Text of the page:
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Our view: North Dakota’s pull tab loophole needed closing

Turns out, North Dakota law allows e-pull tab machines in bars, but they are finding their way into other establishments. It’s because of a loose definition of what a bar is, according to North Dakota Attorney General Drew Wrigley.

Herald pull quote, 5/25/22
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The differences between South Dakota and North Dakota?

South Dakota has about 120,000 more residents, about 2 million more head of cattle and what seems to be an uncountable number of more places to gamble.

Down there, one can find some game of chance about anywhere. Who hasn’t stopped for gas in South Dakota and noticed video lottery machines beckoning nearby?

Now, in North Dakota, efforts are being made to limit gambling in places like gas stations and grocery stores. Last week, Forum News Service reported that state officials are taking steps to clarify state law to limit machines in such locations.

Turns out, North Dakota law allows e-pull tab machines in bars, but they are finding their way into other establishments. It’s because of a loose definition of what a bar is, according to North Dakota Attorney General Drew Wrigley.

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So, on Thursday, May 19, the North Dakota Gaming Commission voted 3-2 to approve a new definition of a “bar.” According to the new wording, a bar is a place that sells alcoholic beverages, but that’s not to include “off-sale liquor stores, or gas stations, grocery or liquor stores.”

There is a small number of gas stations and retail stores that already have e-tab machines, and they’ll be allowed to keep theirs. Fair enough – after all, the idea is to crimp the growth of new machines in certain places that don’t seem to meet the definition of “bar.”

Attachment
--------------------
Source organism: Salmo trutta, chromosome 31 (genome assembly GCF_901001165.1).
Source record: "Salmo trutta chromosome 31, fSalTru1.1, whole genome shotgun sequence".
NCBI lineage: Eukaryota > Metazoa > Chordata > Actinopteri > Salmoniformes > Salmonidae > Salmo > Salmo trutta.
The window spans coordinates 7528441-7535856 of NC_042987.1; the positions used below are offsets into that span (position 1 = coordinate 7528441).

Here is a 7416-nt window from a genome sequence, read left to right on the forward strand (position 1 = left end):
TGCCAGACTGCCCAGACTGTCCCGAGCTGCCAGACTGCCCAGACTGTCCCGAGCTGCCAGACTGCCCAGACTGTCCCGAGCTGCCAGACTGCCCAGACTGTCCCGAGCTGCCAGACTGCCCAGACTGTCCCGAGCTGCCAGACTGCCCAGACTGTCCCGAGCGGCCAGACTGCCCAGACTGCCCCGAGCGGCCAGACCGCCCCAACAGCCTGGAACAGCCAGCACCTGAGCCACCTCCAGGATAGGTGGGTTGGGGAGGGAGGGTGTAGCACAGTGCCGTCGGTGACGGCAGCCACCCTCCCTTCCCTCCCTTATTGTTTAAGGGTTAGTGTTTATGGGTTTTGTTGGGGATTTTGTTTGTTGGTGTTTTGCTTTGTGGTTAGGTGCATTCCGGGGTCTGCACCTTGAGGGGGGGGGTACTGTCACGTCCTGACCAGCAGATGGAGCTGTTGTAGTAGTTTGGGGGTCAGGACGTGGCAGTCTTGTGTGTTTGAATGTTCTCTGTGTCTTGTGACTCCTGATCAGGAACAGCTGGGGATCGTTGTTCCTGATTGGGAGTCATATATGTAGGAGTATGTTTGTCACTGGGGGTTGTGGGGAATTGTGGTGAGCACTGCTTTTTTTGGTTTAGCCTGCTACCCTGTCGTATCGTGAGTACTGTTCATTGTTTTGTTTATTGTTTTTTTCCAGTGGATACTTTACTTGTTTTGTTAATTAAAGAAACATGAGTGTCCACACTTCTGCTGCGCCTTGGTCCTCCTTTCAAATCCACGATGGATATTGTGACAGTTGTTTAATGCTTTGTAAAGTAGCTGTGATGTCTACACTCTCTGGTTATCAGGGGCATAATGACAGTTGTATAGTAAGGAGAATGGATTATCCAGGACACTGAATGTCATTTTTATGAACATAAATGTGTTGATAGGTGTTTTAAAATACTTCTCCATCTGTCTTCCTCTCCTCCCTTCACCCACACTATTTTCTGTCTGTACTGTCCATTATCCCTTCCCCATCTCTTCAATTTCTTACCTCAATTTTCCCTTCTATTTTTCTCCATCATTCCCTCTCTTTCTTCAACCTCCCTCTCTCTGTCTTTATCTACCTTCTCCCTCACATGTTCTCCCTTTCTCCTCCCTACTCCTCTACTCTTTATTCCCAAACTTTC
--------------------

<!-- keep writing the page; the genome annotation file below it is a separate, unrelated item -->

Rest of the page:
As Wrigley said last week: An "explosion of these machines would have occurred without this language being changed." And, as FNS reported, Wrigley said having tab machines in gas stations, convenience stores, liquor stores or grocery stores goes "well beyond the legislative expectations and intent with the existing law."

North Dakotans do enjoy their e-pull tab machines. The FNS report last week noted the state is on pace to spend approximately $1.8 billion on them this fiscal year – up from $1.3 billion last year.

That’s a lot of pull tabs, and more power to the folks who enjoy them. Gambling isn’t the issue – it’s a perfectly legal activity. It’s the expansion of it into places that it shouldn’t be that is concerning. A loophole has existed, Wrigley said, and it needs to be closed.

Lawmakers must be involved, and that’s the idea, Wrigley said. The Legislature should review the issue in next year’s session and clarify what, exactly, is a bar, and where the tabs can be sold.

"It was the right time to (clarify the law) now before any more horses run out of the barn and let the Legislature decide a year from now whether they want to open the door or keep the door shut," Wrigley said.

Agreed.

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And if the Legislature wants to expand gaming, we suppose that’s fine – although we have enjoyed the distinction of being different from our neighbor to the south, where gambling exists seemingly everywhere.

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